After years of eating too many of my meals out (and after many prods from the owner of this blog, who constantly made fun of me about it), I have become one of those guys who eats the majority of his food at home.
And honestly, it was my own stupid fault. I didn’t realize that cooking was ridiculously easy if you stick to the basics and have the internet explain things to you. Sure, I can’t pickle a yam, but I can cook a decent chicken, steak, or meatball. Add some vegetables, and that’s a meal. It takes mere minutes away from my schedule, leaving plenty of additional time to squander.
Now that I’m buying a few hundred dollars in groceries per month, I’m conscious about food waste in order to reduce food costs. I’ll go to the store and load up my cart with fruits and veggies, with the plan to eat healthy for a change. A week later, I’ll still have half the produce in the bottom of my fridge, rapidly approaching the best before date.
It’s not a good scenario. Which is why I learned to ignore best before dates, and you should too.
Remember, they’re only a suggestion
A few years ago, I sold potato chips for a living. You’ve heard of the brand.
Part of the agreement the company had with the stores was any chips past the best before date would get pulled off the shelf, with the customer getting credit for their cost. I’d take the expired bags with me, where they’d either eventually be eaten by me or people I knew, or thrown out. Most of the time, those chips hit the trash.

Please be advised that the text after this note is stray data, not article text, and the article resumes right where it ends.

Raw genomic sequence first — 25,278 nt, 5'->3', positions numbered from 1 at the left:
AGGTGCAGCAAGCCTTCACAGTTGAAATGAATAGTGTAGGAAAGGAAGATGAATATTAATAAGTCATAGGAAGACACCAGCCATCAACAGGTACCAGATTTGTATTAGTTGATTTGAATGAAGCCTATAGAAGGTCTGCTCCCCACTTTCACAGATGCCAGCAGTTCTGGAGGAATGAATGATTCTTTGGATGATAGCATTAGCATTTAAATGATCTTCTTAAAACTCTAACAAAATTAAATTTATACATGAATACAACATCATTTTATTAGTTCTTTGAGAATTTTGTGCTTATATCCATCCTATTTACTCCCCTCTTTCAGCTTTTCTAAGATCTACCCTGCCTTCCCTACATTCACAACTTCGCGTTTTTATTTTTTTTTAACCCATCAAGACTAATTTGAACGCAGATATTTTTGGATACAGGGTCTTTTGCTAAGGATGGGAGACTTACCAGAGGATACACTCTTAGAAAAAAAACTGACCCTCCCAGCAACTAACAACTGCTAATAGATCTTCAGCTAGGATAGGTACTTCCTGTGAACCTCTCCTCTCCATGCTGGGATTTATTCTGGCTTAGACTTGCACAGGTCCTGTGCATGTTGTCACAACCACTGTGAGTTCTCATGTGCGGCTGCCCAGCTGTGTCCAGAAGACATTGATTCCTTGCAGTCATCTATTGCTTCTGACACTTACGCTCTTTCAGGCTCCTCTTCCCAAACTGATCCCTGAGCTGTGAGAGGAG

Take it from someone who ate more than his share of expired potato chips. I just about guarantee that the average person couldn’t tell the difference between a bag that was fresh and a bag that was just recently expired. Eventually they’d start to taste stale a few months after the best before date.
What was interesting is the difference between different chip companies. One of Canada’s major chip brands has an 8-week shelf life. The other one has 13 weeks. There might be minor differences between the two production processes, but that’s it.
Why is that? Most people think best before dates are set by the government, or at least by a central body. They determine the shelf life on something, take off a week or two just in case, and slap a date on there. But in reality, it’s the manufacturers who police themselves.
The system works well. The last thing a chip company wants is to have you crack open a bag of rippled and see a substandard product inside. They know better than anyone the shelf life for chips, so they date the product accordingly. The difference in dates has more to do with internal product control than it does with being able to eat it.
How you can save cash when you reduce food costs
The last thing anyone wants you to do is ignore best before dates completely, or else I’ll start getting angry emails from someone who choked down some yogurt from 1998.
Instead, view them as sort of a suggestion. Meat, dairy, and produce go bad faster than anything packaged, so I’m always more careful around perishable stuff. Even if it’s a day or two before the date, I’ll still give something a sniff before I consume it, just in case. But often, I can get away with eating that stuff up to a few days after the best before date. As long as it smells okay, I’m good to go.
Meat is easy to extend too, since just about every kind can be frozen without incident. You’ll only want to keep it for 60-90 days though, since after that it’ll start to get freezer burnt. You can even freeze certain kinds of fruits and veggies too.
But when it comes to packaged stuff, I say you don’t have to be very careful at all, especially if it has been sealed the whole time. There’s so many preservatives in that stuff you can go nuts weeks or even months after the best before date.
By selectively consuming food after the expiry date, you can easily save money and reduce food costs. We already throw out too much food, there’s no need to add to that pile.